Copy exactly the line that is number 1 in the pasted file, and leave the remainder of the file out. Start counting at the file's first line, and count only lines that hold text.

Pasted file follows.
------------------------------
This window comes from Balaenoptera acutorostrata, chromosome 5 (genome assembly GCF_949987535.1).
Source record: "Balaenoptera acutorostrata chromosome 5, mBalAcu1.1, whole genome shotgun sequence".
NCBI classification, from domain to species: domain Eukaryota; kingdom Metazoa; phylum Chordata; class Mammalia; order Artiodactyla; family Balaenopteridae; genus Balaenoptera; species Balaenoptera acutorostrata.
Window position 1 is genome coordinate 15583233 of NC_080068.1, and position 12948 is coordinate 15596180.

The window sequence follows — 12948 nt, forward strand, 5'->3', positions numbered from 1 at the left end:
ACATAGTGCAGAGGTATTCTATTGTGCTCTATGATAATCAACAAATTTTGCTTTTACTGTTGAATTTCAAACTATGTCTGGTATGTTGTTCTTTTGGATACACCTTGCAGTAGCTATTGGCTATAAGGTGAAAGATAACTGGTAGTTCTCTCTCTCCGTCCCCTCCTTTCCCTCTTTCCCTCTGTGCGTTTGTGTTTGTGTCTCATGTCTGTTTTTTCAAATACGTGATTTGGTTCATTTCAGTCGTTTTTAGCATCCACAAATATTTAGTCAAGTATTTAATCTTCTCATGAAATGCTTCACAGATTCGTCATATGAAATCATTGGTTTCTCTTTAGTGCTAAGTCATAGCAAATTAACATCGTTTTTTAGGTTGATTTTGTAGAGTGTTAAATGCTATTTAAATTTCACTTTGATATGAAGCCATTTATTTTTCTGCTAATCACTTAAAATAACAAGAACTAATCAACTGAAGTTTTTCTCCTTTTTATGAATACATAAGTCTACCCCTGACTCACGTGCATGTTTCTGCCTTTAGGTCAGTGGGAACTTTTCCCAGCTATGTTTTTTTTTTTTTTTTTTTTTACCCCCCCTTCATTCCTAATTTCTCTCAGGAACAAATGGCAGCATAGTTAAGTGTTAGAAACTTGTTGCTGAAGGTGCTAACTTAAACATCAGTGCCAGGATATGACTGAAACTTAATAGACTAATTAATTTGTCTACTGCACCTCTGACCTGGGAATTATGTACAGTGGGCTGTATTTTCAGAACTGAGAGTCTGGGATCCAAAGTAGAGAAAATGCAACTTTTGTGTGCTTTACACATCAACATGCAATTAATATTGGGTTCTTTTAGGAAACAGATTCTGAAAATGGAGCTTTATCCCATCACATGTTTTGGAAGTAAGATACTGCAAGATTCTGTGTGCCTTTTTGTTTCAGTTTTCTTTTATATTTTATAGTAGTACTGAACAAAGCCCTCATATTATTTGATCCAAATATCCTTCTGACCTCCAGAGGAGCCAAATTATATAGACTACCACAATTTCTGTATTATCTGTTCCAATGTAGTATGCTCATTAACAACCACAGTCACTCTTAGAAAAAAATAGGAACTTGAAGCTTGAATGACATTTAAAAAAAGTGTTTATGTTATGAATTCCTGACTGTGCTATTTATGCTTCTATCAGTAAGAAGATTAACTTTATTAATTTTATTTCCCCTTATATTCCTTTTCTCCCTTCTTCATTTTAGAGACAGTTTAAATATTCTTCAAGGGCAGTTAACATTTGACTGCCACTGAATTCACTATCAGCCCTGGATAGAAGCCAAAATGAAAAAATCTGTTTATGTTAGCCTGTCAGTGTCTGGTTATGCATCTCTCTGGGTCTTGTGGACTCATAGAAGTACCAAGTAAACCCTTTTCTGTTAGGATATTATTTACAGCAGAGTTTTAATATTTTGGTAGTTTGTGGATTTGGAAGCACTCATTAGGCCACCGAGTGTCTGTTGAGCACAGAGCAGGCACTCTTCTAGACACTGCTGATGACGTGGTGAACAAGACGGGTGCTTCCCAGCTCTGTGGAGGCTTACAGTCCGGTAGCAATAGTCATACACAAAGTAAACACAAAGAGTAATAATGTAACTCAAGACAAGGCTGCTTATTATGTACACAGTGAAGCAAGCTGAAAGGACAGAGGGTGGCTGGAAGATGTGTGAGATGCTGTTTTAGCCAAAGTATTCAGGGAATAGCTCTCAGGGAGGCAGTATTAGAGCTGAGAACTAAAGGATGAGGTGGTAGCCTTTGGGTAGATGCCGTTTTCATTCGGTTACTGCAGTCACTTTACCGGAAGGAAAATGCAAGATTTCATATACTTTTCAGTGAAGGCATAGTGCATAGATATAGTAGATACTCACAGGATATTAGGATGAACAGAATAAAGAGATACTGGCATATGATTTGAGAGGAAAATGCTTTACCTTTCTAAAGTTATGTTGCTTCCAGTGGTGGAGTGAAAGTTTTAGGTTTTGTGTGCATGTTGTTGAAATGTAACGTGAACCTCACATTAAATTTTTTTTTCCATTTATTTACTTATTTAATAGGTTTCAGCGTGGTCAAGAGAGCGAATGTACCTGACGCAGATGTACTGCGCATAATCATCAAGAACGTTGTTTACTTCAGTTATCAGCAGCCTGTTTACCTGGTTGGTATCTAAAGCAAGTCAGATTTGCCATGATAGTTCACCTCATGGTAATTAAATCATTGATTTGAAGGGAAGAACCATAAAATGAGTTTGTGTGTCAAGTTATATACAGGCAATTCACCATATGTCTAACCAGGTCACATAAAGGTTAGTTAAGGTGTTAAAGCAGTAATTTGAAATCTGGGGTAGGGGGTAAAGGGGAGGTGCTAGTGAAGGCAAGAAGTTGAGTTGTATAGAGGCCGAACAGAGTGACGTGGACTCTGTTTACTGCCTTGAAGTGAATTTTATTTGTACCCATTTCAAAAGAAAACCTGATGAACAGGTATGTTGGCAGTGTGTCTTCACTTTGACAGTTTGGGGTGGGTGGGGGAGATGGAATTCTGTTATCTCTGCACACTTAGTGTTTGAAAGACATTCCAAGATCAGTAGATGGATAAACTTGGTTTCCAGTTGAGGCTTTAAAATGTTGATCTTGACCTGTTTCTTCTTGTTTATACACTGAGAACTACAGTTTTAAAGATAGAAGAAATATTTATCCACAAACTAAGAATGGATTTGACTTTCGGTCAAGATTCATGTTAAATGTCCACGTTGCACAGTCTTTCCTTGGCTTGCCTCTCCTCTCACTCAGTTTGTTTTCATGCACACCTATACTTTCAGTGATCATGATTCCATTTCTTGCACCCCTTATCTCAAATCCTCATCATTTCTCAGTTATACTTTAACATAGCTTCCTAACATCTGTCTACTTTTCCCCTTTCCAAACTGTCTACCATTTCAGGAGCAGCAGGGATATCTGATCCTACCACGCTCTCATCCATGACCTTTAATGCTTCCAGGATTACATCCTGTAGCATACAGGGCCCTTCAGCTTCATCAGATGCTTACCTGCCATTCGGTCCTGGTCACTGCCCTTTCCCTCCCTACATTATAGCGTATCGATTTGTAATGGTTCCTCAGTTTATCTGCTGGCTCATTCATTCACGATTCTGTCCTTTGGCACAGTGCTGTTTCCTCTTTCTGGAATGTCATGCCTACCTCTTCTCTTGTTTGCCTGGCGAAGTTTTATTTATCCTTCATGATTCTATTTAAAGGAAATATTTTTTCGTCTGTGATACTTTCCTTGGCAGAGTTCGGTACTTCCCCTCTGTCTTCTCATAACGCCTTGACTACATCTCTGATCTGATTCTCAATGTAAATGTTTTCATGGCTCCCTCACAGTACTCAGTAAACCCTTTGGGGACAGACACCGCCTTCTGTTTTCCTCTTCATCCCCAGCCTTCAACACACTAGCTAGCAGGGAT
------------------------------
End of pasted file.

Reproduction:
This window comes from Balaenoptera acutorostrata, chromosome 5 (genome assembly GCF_949987535.1).